The footage showed a woman wearing a T-shirt with the protest slogan “Woman, life, freedom” being harassed by Iranian men as she gave a televised interview.
A Danish journalist said he was briefly detained after filming pro-regime fans attacking supporters of the Iranian protest movement.
Rasmus Tantholdt of TV2 Denmark tweeted that Qatari security forces had instructed him to erase the footage but he refused to do so.
Iranian supporters have had run-ins with security for sporting clothing bearing images of Amini or the words “Woman, life, freedom” in Qatar which, unlike most other Gulf states, maintains cordial relations with Tehran.
Iran says more than 300 people have been killed since the protests erupted, but Oslo-based group Iran Human Rights says at least 448 people have been killed by the security forces in the ongoing protest crackdown.


John Herdman wants to remain as Canada coach through 2026

John Herdman wants to remain as Canada coach through 2026
Updated 30 November 2022

John Herdman wants to remain as Canada coach through 2026

John Herdman wants to remain as Canada coach through 2026
  • "You'll not find one as passionate who wants to take the country to that next level,” Herdman said
  • In the World Cup for the first time since 1986, Canada lost their opening match 1-0 despite outplaying Belgium

DOHA: John Herdman wants to remain as Canada’s coach through the 2026 World Cup in North America after leading the nation to their return to soccer’s top tournament.
“Eleven years of work in this country and I’ve been pioneering for a long period of time, and you’ll not find anyone as passionate as I am about this program or about these players or about this staff,” Herdman said Wednesday.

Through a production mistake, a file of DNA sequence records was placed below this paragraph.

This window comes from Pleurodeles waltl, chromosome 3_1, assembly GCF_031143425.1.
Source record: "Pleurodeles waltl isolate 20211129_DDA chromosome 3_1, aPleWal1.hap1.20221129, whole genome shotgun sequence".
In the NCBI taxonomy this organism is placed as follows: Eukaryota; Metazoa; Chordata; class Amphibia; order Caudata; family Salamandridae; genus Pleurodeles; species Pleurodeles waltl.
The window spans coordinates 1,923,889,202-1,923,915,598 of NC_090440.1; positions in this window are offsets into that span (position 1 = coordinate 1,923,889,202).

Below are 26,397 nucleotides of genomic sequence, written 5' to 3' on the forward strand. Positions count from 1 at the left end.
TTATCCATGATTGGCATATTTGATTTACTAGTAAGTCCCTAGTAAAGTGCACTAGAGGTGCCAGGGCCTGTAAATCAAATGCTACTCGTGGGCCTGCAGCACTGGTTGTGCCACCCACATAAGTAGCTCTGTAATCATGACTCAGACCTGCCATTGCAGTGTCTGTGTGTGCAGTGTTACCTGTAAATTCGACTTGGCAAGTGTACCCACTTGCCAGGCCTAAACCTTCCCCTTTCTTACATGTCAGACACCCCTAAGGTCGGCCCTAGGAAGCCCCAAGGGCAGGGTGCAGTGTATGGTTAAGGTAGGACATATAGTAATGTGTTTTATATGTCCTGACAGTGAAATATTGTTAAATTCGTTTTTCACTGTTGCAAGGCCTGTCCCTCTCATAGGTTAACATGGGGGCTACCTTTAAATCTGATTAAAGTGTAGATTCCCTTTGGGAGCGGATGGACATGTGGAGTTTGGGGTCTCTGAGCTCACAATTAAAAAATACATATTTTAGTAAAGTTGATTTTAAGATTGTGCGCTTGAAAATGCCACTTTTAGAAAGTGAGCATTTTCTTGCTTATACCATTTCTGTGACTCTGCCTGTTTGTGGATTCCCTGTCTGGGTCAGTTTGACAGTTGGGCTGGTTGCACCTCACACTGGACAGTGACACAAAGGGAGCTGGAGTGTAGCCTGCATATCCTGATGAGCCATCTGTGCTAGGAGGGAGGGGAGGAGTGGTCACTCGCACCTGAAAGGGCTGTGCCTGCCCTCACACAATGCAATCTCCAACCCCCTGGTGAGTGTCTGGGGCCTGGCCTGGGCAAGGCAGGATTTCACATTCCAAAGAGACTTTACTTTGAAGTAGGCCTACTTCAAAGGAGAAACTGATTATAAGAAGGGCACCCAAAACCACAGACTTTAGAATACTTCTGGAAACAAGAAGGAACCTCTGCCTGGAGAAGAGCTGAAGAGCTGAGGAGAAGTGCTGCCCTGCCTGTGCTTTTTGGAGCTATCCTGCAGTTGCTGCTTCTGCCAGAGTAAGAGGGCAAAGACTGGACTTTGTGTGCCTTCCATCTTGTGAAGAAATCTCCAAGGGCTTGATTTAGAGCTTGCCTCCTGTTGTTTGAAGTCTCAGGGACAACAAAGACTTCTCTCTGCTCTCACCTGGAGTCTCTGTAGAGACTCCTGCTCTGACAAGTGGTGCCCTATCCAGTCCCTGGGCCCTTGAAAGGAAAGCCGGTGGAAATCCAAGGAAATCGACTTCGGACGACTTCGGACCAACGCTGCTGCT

“You’ll not find one as passionate who wants to take the country to that next level. And you’ll not meet anyone that’s experienced this moment with this team — and the learning that I’ll take from this to take into the next one.”
In the World Cup for the first time since 1986, Canada lost their opening match 1-0 despite outplaying Belgium, then took a second-minute lead against Croatia before losing 4-1 and getting eliminated. The Canadians close against Morocco on Thursday.
Herdman, a 47-year-old from Britain, coached New Zealand’s women’s team from 2006-11 and Canada’s women from 2011-18, winning Olympic bronze medals in 2012 and 2016.
He took over the Canadian men in 2018 and led them to first place in qualifying in North and Central America and the Caribbean.
Herdman was especially proud of the way Canada played against Belgium.
“Thierry Henry told me this team played them off the park,” Herdman said of the former French star, now an assistant to Belgium coach Roberto Martinez. “I’ll take that, because if that’s our foundation, we got a great four years ahead, and I can’t wait to get after it.”
Herdman sees part of the team’s mission as increasing the sport’s prominence in Canada. Alphonso Davies’ goal was Canada’s first in five World Cup games, and Herdman hopes the nation will get their first win against Morocco, which are contending for a spot in the knockout stage.
Canada will co-host the 2026 World Cup with the United States and Mexico, staging games in Toronto and Vancouver, British Columbia. Canadian soccer officials hope this year’s World Cup and the build-up to the next spark increased youth interest in the sport.
“It’s those kids and those schools that will keep believing that Canada is a football country,” Herdman said, “because they’ve seen that Belgium game, they’ve seen Davies score against Croatia and they know we are — I nearly said it, yeah, we’re a football country. We’re there. And you can’t deny that. No one can.”